At ONE Archives, the “Armenians” Subject File contains historical information about the Gay and Lesbian Armenian Society (@galas_la), established in 1998 in Los Angeles.

– Erik Adamian, Associate Director of Education

When They Call You a Terrorist: A Black Lives Matter Memoir (Book)

I cannot recommend this memoir by Black Lives Matter co-founder and queer activist Patrisse Khan-Cullors (written with the aid of Asha Bandele) enough. Let her story of determination and dedication to community keep you in a fighting, passionate frame of mind during these difficult times.

– Nateene Diu, Exhibitions and Gallery Administrator

Mindful Transitions: For the Transgender Community (Virtual Event)

I miss stopping by the queer-owned coffee shop Cuties to get a pastry with friends before going to InsightLA for the monthly meditation group meetup. I miss the large windows with glorious afternoon sunlight, the sculptural plans in the space, and the quiet time during which I can sit safely and comfortably with fellow trans and nonbinary folx from all walks of life. For duration of the session, I can turn off my intellectual chatting and fully feel the sensation of queer and trans belonging. Among other class offerings at @insightlameditation is the Queer Mindfulness group which will meet on May 10 next.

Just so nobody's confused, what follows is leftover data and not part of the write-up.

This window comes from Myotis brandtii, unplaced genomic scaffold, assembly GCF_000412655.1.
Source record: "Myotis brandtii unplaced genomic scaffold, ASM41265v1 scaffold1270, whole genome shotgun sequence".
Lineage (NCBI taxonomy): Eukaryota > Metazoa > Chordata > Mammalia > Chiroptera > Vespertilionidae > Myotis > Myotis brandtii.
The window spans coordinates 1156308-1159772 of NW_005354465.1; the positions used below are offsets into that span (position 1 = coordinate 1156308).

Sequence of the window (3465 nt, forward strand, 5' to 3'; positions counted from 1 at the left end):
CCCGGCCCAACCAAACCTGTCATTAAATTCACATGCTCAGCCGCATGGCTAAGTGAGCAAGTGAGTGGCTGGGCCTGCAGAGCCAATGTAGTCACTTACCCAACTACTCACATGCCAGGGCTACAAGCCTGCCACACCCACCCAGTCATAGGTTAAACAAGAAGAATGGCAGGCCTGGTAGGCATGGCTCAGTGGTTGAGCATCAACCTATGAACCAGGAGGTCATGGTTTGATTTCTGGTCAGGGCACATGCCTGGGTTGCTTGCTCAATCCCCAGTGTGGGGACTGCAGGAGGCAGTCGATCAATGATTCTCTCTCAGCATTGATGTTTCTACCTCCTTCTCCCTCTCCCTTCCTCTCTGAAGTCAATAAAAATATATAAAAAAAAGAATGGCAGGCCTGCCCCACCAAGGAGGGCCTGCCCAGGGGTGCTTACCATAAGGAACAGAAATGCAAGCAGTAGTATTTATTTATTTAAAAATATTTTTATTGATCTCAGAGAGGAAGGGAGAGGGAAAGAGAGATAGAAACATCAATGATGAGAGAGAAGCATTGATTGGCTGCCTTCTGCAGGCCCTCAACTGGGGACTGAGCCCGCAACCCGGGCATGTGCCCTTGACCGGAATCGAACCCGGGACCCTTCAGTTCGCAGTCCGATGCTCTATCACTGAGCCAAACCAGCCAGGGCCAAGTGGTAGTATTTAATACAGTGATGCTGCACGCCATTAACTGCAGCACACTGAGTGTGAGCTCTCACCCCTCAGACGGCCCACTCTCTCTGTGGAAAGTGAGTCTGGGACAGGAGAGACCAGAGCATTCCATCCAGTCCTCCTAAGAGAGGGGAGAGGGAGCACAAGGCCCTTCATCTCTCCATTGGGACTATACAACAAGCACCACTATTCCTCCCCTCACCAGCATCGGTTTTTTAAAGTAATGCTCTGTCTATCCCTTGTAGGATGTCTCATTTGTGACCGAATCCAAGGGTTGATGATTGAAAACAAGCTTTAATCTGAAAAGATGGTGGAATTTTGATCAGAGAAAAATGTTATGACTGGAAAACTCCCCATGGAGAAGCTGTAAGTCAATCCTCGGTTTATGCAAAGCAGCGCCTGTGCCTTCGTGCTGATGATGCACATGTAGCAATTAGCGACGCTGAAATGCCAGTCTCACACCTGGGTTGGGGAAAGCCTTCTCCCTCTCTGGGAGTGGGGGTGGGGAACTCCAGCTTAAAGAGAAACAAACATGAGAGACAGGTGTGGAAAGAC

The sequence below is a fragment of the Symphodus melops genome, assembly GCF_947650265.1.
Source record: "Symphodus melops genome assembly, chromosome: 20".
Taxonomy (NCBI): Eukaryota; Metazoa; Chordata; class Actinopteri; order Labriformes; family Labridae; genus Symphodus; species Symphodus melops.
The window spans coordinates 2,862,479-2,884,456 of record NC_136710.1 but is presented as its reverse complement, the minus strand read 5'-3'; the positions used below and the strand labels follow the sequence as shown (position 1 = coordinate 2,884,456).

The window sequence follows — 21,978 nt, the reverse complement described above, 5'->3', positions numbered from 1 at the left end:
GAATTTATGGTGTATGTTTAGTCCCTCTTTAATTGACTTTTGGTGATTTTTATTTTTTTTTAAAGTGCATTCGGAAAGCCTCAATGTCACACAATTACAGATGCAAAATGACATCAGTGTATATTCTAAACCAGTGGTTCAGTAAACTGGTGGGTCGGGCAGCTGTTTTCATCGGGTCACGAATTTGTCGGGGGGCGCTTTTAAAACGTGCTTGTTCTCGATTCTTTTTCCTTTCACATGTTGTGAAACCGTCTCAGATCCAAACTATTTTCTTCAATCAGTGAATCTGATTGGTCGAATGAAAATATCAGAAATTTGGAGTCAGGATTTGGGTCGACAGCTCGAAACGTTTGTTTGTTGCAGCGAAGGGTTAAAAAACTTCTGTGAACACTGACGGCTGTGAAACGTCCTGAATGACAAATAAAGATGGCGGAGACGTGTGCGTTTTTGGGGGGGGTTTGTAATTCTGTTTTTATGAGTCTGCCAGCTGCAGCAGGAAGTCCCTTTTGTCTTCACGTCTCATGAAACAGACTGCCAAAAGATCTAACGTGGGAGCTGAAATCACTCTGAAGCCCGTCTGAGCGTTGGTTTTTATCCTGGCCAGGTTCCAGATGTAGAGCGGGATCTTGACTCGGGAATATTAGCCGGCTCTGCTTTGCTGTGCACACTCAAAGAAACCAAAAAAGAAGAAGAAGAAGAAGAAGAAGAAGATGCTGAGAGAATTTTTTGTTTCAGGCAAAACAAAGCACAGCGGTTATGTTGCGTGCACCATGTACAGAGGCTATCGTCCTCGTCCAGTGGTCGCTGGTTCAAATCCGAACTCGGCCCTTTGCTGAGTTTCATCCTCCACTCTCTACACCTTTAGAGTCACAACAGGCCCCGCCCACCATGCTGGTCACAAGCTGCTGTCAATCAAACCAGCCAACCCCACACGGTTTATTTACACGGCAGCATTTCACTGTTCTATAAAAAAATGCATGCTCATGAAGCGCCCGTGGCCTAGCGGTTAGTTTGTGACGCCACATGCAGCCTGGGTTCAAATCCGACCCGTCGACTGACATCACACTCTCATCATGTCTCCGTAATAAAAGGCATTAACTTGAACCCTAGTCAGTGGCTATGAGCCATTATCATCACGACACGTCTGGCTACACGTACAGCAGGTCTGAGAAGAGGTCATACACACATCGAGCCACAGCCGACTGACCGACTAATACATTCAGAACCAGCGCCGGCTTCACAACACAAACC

Thankfully, instructor Martin Vitorino put his once a month Mindful Transition meditation series online for the time being. Martin conducts a beautiful sitting session from his home. Folx tune in from different locales, sharing how they keep mindful practices in their daily lives, to remain balanced, calm, and protected in this time of instability and distancing. Tune in this Sunday afternoon for a session. You deserve it.

– Umi Hsu, Director of Content Strategy

Image credits: (1) ONE Magazine, volume 2, number 8 (1954 October), ONE Incorporated records, ONE Archives at the USC Libraries. (2) Image by Topher McCulloch (tophrrrr on flickr), uploaded on May 15, 2018. (3) Film poster for The Watermelon Woman. Copyright is believed to belong to the distributor of the film, the publisher of the film or the graphic artist. (4) Screenshot taken of the Duke University Press website, from Navigating the Threat of Pandemic Syllabus page. (5) Still shot from the documentary Listen to Me: Untold Stories Beyond Hatred. Directed by Gagik Ghazareh. 2016, Armenia. (6) A display of the book “When They Call You a Terrorist: A Black Lives Matter Memoir”, written by Patrisse Khan-Cullors with the aid of Asha Bandele. Nateene Diu, photographer. (7) Photo courtesy of Martin Vitorino.